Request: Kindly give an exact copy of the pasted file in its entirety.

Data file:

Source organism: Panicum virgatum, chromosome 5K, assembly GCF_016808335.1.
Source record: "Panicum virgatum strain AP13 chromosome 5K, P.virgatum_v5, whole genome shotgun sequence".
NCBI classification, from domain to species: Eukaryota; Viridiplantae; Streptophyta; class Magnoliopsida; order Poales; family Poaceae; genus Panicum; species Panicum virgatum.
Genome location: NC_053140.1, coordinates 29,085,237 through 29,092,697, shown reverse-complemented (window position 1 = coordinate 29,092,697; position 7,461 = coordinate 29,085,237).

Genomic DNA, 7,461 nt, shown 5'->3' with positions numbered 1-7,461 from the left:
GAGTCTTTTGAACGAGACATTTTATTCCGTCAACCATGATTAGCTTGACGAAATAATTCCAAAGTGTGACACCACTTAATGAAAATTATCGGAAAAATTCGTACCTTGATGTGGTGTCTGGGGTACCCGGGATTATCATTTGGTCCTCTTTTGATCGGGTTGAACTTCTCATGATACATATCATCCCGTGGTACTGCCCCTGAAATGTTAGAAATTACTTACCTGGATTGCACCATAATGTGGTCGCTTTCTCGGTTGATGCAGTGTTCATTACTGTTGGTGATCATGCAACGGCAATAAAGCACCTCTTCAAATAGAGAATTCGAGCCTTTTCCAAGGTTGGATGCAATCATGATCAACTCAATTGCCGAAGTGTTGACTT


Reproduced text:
Source organism: Panicum virgatum, chromosome 5K, assembly GCF_016808335.1.
Source record: "Panicum virgatum strain AP13 chromosome 5K, P.virgatum_v5, whole genome shotgun sequence".
NCBI classification, from domain to species: Eukaryota; Viridiplantae; Streptophyta; class Magnoliopsida; order Poales; family Poaceae; genus Panicum; species Panicum virgatum.
Genome location: NC_053140.1, coordinates 29,085,237 through 29,092,697, shown reverse-complemented (window position 1 = coordinate 29,092,697; position 7,461 = coordinate 29,085,237).

Genomic DNA, 7,461 nt, shown 5'->3' with positions numbered 1-7,461 from the left:
GAGTCTTTTGAACGAGACATTTTATTCCGTCAACCATGATTAGCTTGACGAAATAATTCCAAAGTGTGACACCACTTAATGAAAATTATCGGAAAAATTCGTACCTTGATGTGGTGTCTGGGGTACCCGGGATTATCATTTGGTCCTCTTTTGATCGGGTTGAACTTCTCATGATACATATCATCCCGTGGTACTGCCCCTGAAATGTTAGAAATTACTTACCTGGATTGCACCATAATGTGGTCGCTTTCTCGGTTGATGCAGTGTTCATTACTGTTGGTGATCATGCAACGGCAATAAAGCACCTCTTCAAATAGAGAATTCGAGCCTTTTCCAAGGTTGGATGCAATCATGATCAACTCAATTGCCGAAGTGTTGACTT